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"fort de toute" "gouvernaises" (Quebec French) Options
Posted: Tuesday, April 22, 2014 2:15:49 PM
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Joined: 4/22/2014
Posts: 58
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Location: Montréal, Quebec, Canada

I'm having a hard time understanding a speaker in a couple of short sections of a 13-minute CBC radio tape online at the CBC archives which I am transcribing and translating to English for personal reasons. This is NOT a paid translation job. However, it must be absolutely accurate, as it's for political research. This French radio show is discussing the 1972 manifesto of the Parti Québécois, entitled "Quand nous serons vraiment chez nous". The manifesto contains a plan for a new form of government in an independent Quebec after "secession":


At about the 2-minute, 44-second mark, a man by the name of Pizarro is speaking. I think he's originally hispanic or Portuguese-speaking, and this complicates the fact that he also talks too fast and mumbles. In order to translate this, I have to first make a correct transcript. Out of the 13-minute radio broadcast, I've got a couple of passages that are quite unclear, and a few spots with terminology or expressions I can't come to grips with in English so as to get a fluid translation. In addition, I'm having brain fatigue. If anyone could help me with this, I would greatly appreciate it. Thank you.

My attempted French transcript:

Pour ce faire il faut se disposer d’un pouvoir réél. Or, (il est fort de toute) que l’accession au droit des gouvernaises, il n’y a pas de pouvoir (si les élections dans quel que soit les gouvernes) que (l’accession au droit du gouverner) (que) fournisse des moyens réels pour accomplir ces changements-là ; c’est-à-dire pour mettre au pas les grands trusts internationaux (pour c- t- aux cartels du petrol ?) – euh – pour euh – mettre l’ordre dans ces secteurs (des finances qui est – bon – le système bancaire, compagnies des assurances, etc. --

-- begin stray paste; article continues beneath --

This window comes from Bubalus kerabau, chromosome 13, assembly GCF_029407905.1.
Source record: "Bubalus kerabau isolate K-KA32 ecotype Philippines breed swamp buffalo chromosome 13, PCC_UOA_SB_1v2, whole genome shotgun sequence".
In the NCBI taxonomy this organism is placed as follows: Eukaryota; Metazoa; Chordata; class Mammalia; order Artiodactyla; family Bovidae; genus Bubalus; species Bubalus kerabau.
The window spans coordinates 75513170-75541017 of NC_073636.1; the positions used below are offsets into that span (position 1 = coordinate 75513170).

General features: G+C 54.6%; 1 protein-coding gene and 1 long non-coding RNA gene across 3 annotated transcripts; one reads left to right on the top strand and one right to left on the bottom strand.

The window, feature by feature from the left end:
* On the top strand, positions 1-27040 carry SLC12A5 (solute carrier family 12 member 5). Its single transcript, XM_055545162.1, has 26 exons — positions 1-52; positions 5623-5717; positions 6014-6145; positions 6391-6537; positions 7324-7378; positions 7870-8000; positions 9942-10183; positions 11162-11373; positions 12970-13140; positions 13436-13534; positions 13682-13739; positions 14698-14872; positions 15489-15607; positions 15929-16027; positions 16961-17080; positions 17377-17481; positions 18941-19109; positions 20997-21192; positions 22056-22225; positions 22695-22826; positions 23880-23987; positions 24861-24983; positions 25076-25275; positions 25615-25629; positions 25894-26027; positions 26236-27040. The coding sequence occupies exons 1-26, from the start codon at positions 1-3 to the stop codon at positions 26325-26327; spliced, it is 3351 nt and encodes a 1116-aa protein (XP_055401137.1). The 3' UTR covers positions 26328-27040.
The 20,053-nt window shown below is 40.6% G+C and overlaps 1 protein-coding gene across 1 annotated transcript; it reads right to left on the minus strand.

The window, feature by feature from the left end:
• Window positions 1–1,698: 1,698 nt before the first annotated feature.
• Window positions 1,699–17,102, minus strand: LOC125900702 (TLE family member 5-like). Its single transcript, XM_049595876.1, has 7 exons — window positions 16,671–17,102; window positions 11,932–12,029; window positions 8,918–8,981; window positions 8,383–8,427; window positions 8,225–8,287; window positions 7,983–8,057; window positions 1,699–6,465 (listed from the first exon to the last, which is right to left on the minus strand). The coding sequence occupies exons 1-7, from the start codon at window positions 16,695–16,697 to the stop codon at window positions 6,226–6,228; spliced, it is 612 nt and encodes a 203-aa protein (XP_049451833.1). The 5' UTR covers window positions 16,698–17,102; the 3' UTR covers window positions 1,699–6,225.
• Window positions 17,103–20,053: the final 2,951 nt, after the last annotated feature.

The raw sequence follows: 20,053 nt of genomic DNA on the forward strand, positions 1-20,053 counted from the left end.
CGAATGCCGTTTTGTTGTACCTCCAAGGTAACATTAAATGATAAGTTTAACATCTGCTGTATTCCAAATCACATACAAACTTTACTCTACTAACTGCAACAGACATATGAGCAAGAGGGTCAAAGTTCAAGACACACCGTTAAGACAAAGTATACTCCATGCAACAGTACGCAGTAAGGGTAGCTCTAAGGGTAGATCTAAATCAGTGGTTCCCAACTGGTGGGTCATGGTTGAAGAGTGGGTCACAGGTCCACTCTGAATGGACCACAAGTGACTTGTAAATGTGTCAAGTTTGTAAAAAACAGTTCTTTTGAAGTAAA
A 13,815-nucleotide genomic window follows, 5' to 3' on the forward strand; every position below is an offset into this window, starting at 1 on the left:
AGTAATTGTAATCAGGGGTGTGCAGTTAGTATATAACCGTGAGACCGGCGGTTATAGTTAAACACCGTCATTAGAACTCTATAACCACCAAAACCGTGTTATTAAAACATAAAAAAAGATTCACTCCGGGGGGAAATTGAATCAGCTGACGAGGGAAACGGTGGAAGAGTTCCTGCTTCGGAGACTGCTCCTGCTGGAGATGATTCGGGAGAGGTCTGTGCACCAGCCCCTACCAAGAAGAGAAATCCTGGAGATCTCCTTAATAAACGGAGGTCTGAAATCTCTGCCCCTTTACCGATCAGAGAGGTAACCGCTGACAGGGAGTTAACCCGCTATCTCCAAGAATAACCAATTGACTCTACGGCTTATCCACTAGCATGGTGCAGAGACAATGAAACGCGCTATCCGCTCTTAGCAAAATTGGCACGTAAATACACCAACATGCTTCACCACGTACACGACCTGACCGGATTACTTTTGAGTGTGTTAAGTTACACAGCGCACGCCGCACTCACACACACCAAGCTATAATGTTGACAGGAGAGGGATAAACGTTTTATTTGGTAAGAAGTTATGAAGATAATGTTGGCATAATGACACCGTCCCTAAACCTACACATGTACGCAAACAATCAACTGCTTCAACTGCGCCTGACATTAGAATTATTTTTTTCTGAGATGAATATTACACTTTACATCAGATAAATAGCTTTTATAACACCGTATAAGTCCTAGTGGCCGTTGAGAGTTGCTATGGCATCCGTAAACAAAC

My attempted English translation:

To carry this off, one must have genuine power. Now, (il est fort de toute [?]) que l’accession au droit des gouvernaises, there is no power (si les elections dans quel que soit les gouvernes) que (l’accession au droit du gouverner) (que) furnish real means to accomplish these changes. Which is to say to put a stop to the international combines (pour c- t- aux cartels du petrol ?) – uh – to uh – put into order (sort out) such sectors as finance which is – ok, the banking system, insurance companies, etc. –

There's no French word "gouvernaises", and what does he mean by "l'accession au droit des gouvernaises"? This seems to be a mixture of Spanish and French or Portuguese and French, by a fellow whose French is not his main language.

By the way, I am also translating parts of the document under discussion, "Quand nous serons vraiment chez nous". I scanned the 140-page manifesto in a local university law library, and I've PDF'd it. If you wish to consult this document to clarify what they are talking about in the French radio show, I've uploaded it, and it's available online here:

Thanks, if you can help me to clear this up.

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